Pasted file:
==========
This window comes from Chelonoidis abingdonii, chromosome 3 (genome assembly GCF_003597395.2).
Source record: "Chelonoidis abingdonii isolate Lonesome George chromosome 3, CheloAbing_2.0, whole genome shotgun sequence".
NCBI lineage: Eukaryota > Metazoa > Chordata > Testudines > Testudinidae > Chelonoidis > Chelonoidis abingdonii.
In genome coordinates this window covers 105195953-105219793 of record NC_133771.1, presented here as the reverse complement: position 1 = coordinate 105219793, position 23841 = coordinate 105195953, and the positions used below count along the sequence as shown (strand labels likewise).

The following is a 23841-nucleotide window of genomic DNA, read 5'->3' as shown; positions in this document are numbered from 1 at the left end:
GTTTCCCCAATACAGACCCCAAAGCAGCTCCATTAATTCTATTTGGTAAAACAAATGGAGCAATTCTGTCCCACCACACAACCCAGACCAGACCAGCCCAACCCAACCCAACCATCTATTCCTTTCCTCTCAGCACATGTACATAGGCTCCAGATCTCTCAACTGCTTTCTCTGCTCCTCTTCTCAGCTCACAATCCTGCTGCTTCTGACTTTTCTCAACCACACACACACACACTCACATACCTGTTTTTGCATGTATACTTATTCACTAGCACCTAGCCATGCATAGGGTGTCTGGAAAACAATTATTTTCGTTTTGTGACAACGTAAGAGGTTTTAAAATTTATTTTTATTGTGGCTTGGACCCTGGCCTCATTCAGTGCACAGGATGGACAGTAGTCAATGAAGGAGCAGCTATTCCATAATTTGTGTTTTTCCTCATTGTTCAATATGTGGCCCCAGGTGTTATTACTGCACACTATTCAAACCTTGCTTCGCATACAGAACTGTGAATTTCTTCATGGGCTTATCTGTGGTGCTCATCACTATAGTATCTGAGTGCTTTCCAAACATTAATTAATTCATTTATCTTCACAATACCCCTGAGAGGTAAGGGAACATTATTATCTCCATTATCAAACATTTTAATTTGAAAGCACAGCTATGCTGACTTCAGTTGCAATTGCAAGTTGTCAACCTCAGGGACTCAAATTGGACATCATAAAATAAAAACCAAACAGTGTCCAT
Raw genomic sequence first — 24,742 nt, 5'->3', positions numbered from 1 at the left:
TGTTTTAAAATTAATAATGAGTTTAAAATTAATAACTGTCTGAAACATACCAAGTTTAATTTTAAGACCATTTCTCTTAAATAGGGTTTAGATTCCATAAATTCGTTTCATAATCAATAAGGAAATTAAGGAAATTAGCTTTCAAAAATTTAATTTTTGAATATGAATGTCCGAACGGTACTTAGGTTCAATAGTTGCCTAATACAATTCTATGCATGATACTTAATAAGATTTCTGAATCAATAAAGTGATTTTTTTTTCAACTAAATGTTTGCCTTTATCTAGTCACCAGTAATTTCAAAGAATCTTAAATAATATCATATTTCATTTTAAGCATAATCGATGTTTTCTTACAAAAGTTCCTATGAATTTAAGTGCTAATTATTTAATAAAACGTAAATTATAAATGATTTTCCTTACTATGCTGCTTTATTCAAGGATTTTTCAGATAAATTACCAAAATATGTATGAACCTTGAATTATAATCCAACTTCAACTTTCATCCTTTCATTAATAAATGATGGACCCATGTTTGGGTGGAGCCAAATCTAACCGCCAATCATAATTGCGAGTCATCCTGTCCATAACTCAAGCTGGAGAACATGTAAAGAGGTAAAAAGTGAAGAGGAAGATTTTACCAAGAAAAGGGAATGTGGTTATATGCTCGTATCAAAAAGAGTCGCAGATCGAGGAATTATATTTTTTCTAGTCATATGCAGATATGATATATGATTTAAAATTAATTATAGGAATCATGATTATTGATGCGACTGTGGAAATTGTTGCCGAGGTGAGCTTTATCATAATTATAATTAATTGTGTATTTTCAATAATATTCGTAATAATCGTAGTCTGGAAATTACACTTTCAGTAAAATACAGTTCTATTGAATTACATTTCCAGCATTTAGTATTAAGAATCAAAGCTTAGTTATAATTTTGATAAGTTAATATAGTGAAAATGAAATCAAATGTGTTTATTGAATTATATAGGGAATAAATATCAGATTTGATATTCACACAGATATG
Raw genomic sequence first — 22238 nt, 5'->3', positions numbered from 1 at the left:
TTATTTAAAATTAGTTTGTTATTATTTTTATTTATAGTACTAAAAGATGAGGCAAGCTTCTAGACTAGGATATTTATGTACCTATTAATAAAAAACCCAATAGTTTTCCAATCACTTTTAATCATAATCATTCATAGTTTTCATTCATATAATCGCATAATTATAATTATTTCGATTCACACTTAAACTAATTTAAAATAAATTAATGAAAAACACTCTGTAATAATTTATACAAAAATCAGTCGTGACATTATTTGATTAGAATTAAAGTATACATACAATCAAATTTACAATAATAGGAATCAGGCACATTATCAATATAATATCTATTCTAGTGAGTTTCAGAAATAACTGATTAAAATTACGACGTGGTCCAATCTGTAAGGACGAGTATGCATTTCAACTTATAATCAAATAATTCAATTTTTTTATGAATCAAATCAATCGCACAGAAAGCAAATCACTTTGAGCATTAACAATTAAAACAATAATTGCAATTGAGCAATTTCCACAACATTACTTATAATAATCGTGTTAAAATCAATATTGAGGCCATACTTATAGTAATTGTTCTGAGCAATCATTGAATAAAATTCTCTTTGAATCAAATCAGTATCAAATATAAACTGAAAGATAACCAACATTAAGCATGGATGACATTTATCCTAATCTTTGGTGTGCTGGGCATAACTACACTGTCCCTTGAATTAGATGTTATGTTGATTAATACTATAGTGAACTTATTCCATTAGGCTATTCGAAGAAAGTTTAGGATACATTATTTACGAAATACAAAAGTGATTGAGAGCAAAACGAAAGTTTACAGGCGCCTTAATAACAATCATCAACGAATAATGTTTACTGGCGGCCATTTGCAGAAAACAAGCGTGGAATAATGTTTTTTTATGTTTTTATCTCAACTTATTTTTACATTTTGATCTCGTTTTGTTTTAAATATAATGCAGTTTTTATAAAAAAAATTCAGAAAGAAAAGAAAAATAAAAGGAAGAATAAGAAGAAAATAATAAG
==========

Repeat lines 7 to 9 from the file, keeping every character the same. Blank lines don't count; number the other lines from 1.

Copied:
Raw genomic sequence first — 24,742 nt, 5'->3', positions numbered from 1 at the left:
TGTTTTAAAATTAATAATGAGTTTAAAATTAATAACTGTCTGAAACATACCAAGTTTAATTTTAAGACCATTTCTCTTAAATAGGGTTTAGATTCCATAAATTCGTTTCATAATCAATAAGGAAATTAAGGAAATTAGCTTTCAAAAATTTAATTTTTGAATATGAATGTCCGAACGGTACTTAGGTTCAATAGTTGCCTAATACAATTCTATGCATGATACTTAATAAGATTTCTGAATCAATAAAGTGATTTTTTTTTCAACTAAATGTTTGCCTTTATCTAGTCACCAGTAATTTCAAAGAATCTTAAATAATATCATATTTCATTTTAAGCATAATCGATGTTTTCTTACAAAAGTTCCTATGAATTTAAGTGCTAATTATTTAATAAAACGTAAATTATAAATGATTTTCCTTACTATGCTGCTTTATTCAAGGATTTTTCAGATAAATTACCAAAATATGTATGAACCTTGAATTATAATCCAACTTCAACTTTCATCCTTTCATTAATAAATGATGGACCCATGTTTGGGTGGAGCCAAATCTAACCGCCAATCATAATTGCGAGTCATCCTGTCCATAACTCAAGCTGGAGAACATGTAAAGAGGTAAAAAGTGAAGAGGAAGATTTTACCAAGAAAAGGGAATGTGGTTATATGCTCGTATCAAAAAGAGTCGCAGATCGAGGAATTATATTTTTTCTAGTCATATGCAGATATGATATATGATTTAAAATTAATTATAGGAATCATGATTATTGATGCGACTGTGGAAATTGTTGCCGAGGTGAGCTTTATCATAATTATAATTAATTGTGTATTTTCAATAATATTCGTAATAATCGTAGTCTGGAAATTACACTTTCAGTAAAATACAGTTCTATTGAATTACATTTCCAGCATTTAGTATTAAGAATCAAAGCTTAGTTATAATTTTGATAAGTTAATATAGTGAAAATGAAATCAAATGTGTTTATTGAATTATATAGGGAATAAATATCAGATTTGATATTCACACAGATATG
Raw genomic sequence first — 22238 nt, 5'->3', positions numbered from 1 at the left: